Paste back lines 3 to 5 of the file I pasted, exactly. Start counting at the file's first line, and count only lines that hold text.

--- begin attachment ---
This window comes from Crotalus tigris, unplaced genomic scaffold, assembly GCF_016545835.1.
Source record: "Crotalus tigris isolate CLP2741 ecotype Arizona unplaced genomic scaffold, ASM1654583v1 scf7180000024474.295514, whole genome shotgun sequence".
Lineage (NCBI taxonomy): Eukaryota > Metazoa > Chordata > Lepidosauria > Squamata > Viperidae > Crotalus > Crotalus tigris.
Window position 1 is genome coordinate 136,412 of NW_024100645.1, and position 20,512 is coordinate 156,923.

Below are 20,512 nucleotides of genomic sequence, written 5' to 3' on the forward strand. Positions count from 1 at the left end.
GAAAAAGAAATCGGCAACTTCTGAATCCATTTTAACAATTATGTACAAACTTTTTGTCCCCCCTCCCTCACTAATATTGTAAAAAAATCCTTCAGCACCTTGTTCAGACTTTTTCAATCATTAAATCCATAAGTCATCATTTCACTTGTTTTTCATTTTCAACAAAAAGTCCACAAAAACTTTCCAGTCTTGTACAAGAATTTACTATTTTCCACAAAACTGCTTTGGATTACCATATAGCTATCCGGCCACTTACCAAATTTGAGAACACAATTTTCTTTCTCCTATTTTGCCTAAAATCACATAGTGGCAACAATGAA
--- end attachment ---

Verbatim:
Lineage (NCBI taxonomy): Eukaryota > Metazoa > Chordata > Lepidosauria > Squamata > Viperidae > Crotalus > Crotalus tigris.
Window position 1 is genome coordinate 136,412 of NW_024100645.1, and position 20,512 is coordinate 156,923.

Below are 20,512 nucleotides of genomic sequence, written 5' to 3' on the forward strand. Positions count from 1 at the left end.